In previous posts, we have walked through the history of the fingerprint as a method of identifying people, we have seen which are the peculiar characteristics that make them unique and ideal for that task and enumerated the scanners that technology offers us for getting fingerprints. Today at Umanick, we are going to talk about how these unique features are extracted from the fingerprint and how they are compared to a database. The methods for extracting the information from a fingerprint are two: the study of the minutiae points in relation to breaks between the undulations of the fingerprint and the study of the correlation of specific patterns of each fingerprint.

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Classic analysis of fingerprint. Vince Alongi with CC License.

The first one is the study of the minutiae points which locates the particular characteristics of the crests (bifurcations and terminations), assigning them XY coordinates and storing them in a file that will be used to create the template. After the scan of the fingerprint, the specific points founded are analyzed, with the use of mathematical algorithms, to then compare them with the templates stored in the database.

The second one is the study of correlations which examines the entire pattern of ridges and valleys of the fingerprint. The location of the curls, turns and arcs, as well as the direction in which they flow, is captured and stored. This information is processed and stored as an image or as an encoded algorithm, so that it can be compared later with other fingerprint records.

Storage of information

For an obvious security issue, none of the above methods directly stores the original image of the fingerprint, saving only data. In this way it is impossible to recreate the original trace, thus avoiding possible thefts or copies. The software uses a mathematical algorithm that encodes all that information extracted in a chain of characters, to facilitate its location in the database and also improving the search time.

On the other hand, to avoid fraud to the system with the use of prostheses that mimic a stolen fingerprint, many of the systems perform a blood pressure measurement or check the correct placement of the ridges on the edges of the fingers. This is called liveness detection.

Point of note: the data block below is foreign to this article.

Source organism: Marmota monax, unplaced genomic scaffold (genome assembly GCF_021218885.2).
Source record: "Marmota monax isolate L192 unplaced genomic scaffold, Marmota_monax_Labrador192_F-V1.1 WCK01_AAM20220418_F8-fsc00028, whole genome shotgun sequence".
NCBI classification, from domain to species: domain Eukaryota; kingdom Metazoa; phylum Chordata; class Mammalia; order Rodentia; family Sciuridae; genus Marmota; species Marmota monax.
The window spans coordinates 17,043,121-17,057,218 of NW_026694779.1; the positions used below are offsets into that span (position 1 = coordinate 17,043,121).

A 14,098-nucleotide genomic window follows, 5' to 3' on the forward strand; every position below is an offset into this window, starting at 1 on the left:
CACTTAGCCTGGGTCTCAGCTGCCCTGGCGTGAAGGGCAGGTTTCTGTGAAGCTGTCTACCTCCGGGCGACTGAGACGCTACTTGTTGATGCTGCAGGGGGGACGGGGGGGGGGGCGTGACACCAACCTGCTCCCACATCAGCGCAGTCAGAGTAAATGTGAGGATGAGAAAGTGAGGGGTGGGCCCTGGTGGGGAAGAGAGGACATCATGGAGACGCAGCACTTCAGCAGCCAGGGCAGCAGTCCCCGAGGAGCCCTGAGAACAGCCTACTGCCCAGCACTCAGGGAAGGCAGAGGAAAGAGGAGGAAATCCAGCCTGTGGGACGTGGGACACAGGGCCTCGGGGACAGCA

Comparison of fingerprints

The matching of fingerprints is one of the most complex stages in the whole process. What usually happens is that the fingerprints to compare are not perfect; they may have suffered displacements, rotations and distortions, and even that the quality of the image capture is bad. At this time is when the comparison algorithm must demonstrate its quality and robustness against the variability in the fingerprints to be compared.

The main difficulties that a comparison algorithm finds are:

  • Displacement and rotation. The user places the finger in a different place on the sensor each time it is identified. Part of the fingerprint may be outside the capture area and, consequently, the fingerprints to be compared will not be complete or will present a smaller area in common with the real one. This problem affects sensors with a small capture area.
  • Differences in pressure or skin conditions. The capture can be different according to how we press the sensor or by the humidity, or dryness, of the skin. In addition, sweat or fat also affect the optimal data extraction.
  • Errors in the extraction of characteristics. Minutia extraction algorithms can produce false minutiae in low quality fingerprints, which can hide real minutiae.

When the acquired fingerprint is of good quality, the algorithms work mostly with great precision. However, the importance of algorithms to overcome problems when the fingerprint is of low quality is a determining factor in the success of the entire process.

This robustness of the algorithm is so important that, in fact, international competitions are held periodically in order to evaluate the performance of the fingerprint recognition systems. One example is the Fingerprint Verification Competition, which measures the speed and ability of algorithms to discern between low quality fingerprints or incomplete fingerprints.